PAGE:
November 7, 2011
UPTON, NY — Stephen Quake, Professor of Bioengineering, Physics and Applied Physics at Stanford University, will give a BSA Distinguished Lecture titled “Precision Measurements in Biology” in Berkner Hall at the U.S. Department of Energy’s (DOE) Brookhaven National Laboratory on Wednesday, November 30, at 4 p.m. BSA Distinguished Lectures are sponsored by Brookhaven Science Associates, the company that manages Brookhaven Lab, to present topics of general interest to the Laboratory community and the public. The lecture is free, and no preregistration is required. All visitors to the Laboratory age 16 and older must bring a photo ID.
In his lecture, Quake will argue that both physics and biology can be tied together by the use and consequences of precision measurement. The elementary quanta of biology are the macromolecule and the cell. He will describe how precision measurements have been used to explore the basic properties of these quanta, and more generally, how the quest for higher precision almost inevitably leads to the development of new technologies, which in turn catalyze further scientific discovery. According to Quake, there are no experimental barriers to biology becoming a truly quantitative and mathematical science.
From Galileo’s time to the present, physicists have measured fundamental phenomena with increasing precision, and in the process, have discovered more and more about the way the physical world works. Quake approaches biology in the same way, and his precision measurements have enabled him and his team to develop two groundbreaking technologies — the biological equivalent of a integrated circuit, called microfluidic large scale integration, and ultra-high throughput DNA sequencing technology.
Quake’s development of the “microfluidic chip” allowed scientists to conduct research on the unusual physics of fluids in small volumes, paving the way for new discoveries in pharmaceuticals, prenatal testing, and other genetic applications. Quake’s DNA sequencing technology, which has been commercially developed, made it possible to demonstrate the first single-molecule DNA sequencing. In 2009, Quake used his own technology to sequence his genome, becoming the eighth person in the world to have his entire genome sequenced, and the first to use his own technology to do so.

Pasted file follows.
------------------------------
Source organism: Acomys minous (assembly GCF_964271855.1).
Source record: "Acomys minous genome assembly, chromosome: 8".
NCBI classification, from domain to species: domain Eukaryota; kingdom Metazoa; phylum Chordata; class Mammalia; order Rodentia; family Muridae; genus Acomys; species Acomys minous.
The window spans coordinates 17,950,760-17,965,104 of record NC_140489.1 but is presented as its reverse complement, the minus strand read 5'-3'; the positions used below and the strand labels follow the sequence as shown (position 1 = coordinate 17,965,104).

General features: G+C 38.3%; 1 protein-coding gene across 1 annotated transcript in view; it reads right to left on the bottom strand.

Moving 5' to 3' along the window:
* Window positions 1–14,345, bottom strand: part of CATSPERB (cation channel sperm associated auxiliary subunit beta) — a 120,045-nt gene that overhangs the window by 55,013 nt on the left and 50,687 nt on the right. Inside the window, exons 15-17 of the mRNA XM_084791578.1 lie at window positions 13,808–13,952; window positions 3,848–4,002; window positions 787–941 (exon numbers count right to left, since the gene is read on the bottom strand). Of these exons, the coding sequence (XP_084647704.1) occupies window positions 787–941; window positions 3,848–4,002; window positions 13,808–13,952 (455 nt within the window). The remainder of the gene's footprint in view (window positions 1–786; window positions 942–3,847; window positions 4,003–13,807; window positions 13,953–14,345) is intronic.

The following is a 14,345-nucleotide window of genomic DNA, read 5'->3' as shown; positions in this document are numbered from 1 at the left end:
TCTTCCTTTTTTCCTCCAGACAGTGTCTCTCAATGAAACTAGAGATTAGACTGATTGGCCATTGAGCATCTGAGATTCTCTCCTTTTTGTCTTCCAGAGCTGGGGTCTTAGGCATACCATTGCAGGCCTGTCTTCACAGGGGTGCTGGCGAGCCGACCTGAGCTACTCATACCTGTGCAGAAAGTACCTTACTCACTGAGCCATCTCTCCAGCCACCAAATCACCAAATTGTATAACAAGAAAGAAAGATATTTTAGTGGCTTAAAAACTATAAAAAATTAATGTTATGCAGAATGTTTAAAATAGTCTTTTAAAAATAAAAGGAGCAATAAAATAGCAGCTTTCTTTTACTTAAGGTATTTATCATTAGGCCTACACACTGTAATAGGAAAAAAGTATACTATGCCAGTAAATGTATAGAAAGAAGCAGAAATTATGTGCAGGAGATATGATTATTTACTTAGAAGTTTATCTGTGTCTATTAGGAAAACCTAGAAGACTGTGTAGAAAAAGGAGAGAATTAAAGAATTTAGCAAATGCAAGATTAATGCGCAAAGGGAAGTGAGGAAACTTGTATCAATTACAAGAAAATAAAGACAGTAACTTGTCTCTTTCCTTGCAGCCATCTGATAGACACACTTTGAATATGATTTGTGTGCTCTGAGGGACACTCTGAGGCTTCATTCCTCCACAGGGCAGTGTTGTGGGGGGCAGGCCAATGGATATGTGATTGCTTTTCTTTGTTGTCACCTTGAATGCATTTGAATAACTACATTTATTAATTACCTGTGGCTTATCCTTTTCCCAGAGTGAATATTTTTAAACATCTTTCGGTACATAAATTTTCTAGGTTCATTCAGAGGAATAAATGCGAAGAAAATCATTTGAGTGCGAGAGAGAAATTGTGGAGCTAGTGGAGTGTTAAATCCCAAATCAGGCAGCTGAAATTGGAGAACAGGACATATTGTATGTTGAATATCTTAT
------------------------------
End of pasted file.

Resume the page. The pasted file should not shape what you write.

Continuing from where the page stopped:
Stephen Quake earned a B.S. in physics and an M.S. in mathematics, both in 1991 from Stanford University, and he received a Ph.D. in physics from Oxford University in 1994. He then returned to Stanford as a postdoctoral fellow in physics, advised by Steven Chu, who is currently the DOE Secretary. In 1996, he joined the California Institute of Technology as an assistant professor of applied physics, and he worked his way through the ranks to become Thomas E. and Doris Everhart Professor of Applied Physics and Physics in 2004. In 2006, he joined the Stanford faculty, and in 2008, he rose to his current position as Lee Otterson Professor of Bioengineering and Applied Physics and investigator at Howard Hughes Medical Institute.
A fellow of the American Physical Society and the American Institute for Medical and Biological Engineering, Quake has received numerous awards, including The American Physical Society’s Apker Award in 1991, a National Science Foundation “Career” Award in 1997, the National Institutes of Health Director’s Pioneer Award in 2004, the Royal Society of Chemistry Publishing Pioneer of Miniaturization Prize in 2010, and the Raymond and Beverly Sackler International Prize in Biophysics in 2011.
In 2002, Quake was named one of the “100 Young Innovators Who Will Create the Future” by the Massachusetts Institute of Technology’s Technology Review and by Forbes magazine as one of “15 People Who Will Reinvent the Future.” Also, Popular Science magazine chose Quake as one of the “Brilliant 10” in 2003, and he was named among the “‘Power 100’ Most Powerful Men” in 2010 by Men’s Health magazine in the United Kingdom.
For more information, call 631-344-2345. The Laboratory is located on William Floyd Parkway, one-and-a-half miles north of Exit 68 of the Long Island Expressway.
2011-1342 | Media & Communications Office